Sunday, August 24, 2014
Joe Cocker's 1969 album called "Joe Cocker!" is nothing less than great! Nobody does a cover tune like Joe!!
Wednesday, July 23, 2014
Lenny Bruce - "Lenny Bruce Is Out Again" (1965)
I got this record years ago in a Thrifty Drug store for 99 cents! I've still got it! Lenny died for your sins, and your right to say fuck without having to go to jail!
David Peel and the Lower East Side - "Have A Marijuana" (1968)
I was always surprised that David didn't go to jail for recording this record!
Oscar Brand - "Brand X" (1976)
Revered folk singer sings shocking bawdy songs with really nasty lyrics!
Sky Saxon Blues Band - "A Full Spoon Of Seedy Blues" (1967)
Re-inventing themselves one more time, The Seeds emerge as a blues band!
The Smothers Brothers - "Mom Always Liked You Best" (1965)
My Mom and Dad took me to see The Smothers Brothers when I was a little kid! They were the best in clean and intelligent humor!!
Monday, July 21, 2014
Well, I'm a third of the way through now, that only took forever, so here's five rockers to wrap it!
Big Brother and the Holding Company (1967) - Janis only made so few records, how can it not be included?
Bodacious Df (1973) - Jefferson Airplane's Marty Balin decides to do his own thing and it works great!
Savoy Brown - Raw Sienna (1970) - Another great blues rock LP from Kim and the boys!
The Seeds - Web Of Sound (1966) - Once again recreating themselves, the side long "up In Her Room" is too much, but wasn't everybody doing one of these 15 minute songs back then. You never knew what you were getting when you put a Seeds album on for the first time!
Steppenwolf (1968) - I love Steppenwolf's first album! Ballsy stuff! "Sookie Sookie" is a great song, "The Pusher," and "Born To Be Wild" are both on here too!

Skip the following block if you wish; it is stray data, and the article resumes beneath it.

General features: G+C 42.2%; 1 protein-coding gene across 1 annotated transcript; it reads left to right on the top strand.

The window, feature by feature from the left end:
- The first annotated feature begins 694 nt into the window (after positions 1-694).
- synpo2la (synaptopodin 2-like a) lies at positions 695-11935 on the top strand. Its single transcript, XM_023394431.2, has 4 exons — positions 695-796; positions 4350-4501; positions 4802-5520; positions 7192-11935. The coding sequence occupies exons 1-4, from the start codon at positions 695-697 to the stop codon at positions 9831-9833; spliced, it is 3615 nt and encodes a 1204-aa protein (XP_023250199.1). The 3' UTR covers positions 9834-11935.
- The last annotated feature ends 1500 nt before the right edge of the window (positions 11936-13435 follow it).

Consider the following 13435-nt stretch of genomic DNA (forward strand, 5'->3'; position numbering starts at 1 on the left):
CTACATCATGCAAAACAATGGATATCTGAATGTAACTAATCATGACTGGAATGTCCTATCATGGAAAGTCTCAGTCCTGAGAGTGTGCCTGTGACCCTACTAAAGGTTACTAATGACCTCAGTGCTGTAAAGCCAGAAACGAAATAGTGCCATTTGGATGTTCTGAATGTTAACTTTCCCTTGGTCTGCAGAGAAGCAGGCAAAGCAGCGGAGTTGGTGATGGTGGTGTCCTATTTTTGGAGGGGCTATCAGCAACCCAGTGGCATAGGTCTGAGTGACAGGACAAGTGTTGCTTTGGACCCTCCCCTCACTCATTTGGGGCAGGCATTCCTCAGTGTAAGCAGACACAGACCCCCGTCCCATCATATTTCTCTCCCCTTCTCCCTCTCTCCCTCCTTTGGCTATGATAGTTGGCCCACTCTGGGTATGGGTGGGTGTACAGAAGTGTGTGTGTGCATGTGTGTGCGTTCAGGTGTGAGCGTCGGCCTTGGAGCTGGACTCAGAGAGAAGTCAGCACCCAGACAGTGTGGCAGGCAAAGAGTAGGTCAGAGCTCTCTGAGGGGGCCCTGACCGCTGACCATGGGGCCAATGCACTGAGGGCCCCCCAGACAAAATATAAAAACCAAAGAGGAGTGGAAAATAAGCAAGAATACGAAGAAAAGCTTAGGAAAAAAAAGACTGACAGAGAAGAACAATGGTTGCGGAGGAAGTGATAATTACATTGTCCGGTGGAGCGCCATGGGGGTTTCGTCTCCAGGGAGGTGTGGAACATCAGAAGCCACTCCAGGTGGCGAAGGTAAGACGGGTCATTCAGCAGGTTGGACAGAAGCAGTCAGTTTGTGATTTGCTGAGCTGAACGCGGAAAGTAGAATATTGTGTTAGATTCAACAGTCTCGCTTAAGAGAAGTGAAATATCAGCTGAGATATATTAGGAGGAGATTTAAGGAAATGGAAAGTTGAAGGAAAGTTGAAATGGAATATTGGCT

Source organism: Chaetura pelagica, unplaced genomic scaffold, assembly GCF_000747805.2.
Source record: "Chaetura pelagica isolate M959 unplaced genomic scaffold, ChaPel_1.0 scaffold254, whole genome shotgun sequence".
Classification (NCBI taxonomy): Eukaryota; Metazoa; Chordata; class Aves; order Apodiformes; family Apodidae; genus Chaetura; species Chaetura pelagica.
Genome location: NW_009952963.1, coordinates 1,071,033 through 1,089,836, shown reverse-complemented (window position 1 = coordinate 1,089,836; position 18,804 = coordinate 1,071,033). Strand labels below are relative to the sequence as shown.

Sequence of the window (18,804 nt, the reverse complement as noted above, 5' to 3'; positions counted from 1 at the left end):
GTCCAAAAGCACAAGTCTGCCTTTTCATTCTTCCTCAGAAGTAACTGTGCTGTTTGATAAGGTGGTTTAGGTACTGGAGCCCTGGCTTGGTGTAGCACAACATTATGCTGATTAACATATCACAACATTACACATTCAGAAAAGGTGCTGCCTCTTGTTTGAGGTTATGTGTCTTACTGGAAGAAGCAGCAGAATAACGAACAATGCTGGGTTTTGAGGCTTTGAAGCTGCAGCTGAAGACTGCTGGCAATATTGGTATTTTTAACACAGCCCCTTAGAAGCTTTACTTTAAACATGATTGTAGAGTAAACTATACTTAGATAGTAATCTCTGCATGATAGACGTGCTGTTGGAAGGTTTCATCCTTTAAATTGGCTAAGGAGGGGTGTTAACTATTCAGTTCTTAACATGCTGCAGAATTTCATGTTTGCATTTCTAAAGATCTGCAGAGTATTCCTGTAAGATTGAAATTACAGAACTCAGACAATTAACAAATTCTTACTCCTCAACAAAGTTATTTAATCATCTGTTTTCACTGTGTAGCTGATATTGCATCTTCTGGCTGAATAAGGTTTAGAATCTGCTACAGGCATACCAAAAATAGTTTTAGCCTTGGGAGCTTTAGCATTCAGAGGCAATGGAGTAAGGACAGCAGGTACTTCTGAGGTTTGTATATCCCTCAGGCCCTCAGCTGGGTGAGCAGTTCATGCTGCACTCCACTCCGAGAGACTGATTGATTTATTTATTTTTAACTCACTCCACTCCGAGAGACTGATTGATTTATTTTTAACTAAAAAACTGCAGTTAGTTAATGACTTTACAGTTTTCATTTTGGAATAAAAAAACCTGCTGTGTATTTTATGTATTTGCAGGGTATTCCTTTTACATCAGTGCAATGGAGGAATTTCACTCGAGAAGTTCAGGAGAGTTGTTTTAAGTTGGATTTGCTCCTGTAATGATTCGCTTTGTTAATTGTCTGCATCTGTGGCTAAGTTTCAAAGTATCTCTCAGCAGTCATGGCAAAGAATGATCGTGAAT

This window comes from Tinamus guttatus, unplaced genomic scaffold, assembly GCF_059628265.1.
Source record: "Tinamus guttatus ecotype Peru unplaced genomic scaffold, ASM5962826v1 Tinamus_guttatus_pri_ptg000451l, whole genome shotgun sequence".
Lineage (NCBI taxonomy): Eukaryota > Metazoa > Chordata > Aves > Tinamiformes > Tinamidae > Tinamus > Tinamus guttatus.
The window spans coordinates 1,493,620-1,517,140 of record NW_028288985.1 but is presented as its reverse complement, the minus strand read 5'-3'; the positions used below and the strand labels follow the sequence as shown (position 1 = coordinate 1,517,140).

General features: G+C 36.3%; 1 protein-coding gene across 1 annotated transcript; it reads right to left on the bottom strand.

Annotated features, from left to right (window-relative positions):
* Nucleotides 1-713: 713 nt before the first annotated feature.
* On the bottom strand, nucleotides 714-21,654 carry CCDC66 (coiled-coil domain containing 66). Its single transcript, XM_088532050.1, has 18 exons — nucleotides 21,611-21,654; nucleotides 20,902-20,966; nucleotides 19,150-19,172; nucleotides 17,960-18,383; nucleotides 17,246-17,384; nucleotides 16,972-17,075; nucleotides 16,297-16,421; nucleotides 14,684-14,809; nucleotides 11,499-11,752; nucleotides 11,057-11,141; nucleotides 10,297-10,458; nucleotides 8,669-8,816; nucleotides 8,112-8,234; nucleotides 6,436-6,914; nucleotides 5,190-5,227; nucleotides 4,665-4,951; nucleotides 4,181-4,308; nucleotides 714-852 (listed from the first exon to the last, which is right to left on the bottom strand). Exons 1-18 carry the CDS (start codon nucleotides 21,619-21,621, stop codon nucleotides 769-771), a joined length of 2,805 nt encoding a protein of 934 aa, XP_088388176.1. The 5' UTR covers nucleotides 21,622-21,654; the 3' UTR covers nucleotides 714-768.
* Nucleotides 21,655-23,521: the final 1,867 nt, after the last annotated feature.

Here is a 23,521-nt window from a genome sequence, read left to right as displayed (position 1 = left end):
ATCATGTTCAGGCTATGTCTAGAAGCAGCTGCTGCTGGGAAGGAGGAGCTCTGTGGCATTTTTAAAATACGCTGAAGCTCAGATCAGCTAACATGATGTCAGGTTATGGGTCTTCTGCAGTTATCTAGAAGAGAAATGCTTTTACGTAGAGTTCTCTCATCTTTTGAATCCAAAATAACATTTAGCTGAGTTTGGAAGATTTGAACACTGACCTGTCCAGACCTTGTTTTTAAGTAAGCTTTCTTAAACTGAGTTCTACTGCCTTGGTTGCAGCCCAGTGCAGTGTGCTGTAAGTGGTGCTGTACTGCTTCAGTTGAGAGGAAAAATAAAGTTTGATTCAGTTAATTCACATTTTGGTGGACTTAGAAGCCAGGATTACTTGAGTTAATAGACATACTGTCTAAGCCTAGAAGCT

Thursday, July 17, 2014
In the mid to late 1970's I became completely disenchanted with music! A lot of Rock and Roll started sucking, and the sound of the Disco beat was becoming almost unavoidable. As a college D.J. on the tiniest station ever, I was allowed to hear and play some music that wasn't being played anywhere on the radio where I was, and the most exciting new genres of music were Jazz Funk, Jazz Rock and Jazz Fusion! Here's five awesome examples! On Rolling Stone's list? Highly doubtful!
From 1975 - Here's a classic Jazz Funk LP by Saxophonist Joe Farrell - "Canned Funk"
This 1973 album by Drummer Billy Cobham featured Tommy Bolin on guitar and it shreds! "Spectrum"
Another fantastic record from 1975 was Guitarist Joe Beck's LP titled simply "Beck," with David Sanborn on sax during some of his most innovative years! Also, this genre of music had some of the weirdest album cover art you have to admit!
Recorded at Electric Ladyland Studios, Bassist Stanley Clarke's 1974 self-titled LP marked a new era in electric bass. With Bill Connors on guitar, this jazz record rocks!!
Back to 1975 and Drummer Tony Williams album called "Believe It! Tony played with Miles Davis as a teenager he was so talented, but Tony wanted to rock, and The Lifetime was more than willing to cooperate! Allan Holdsworth proves he's one of the greatest guitarists of all time, and you can believe it!
Saturday, June 28, 2014
Sunday, June 22, 2014
Here are five more albums I love!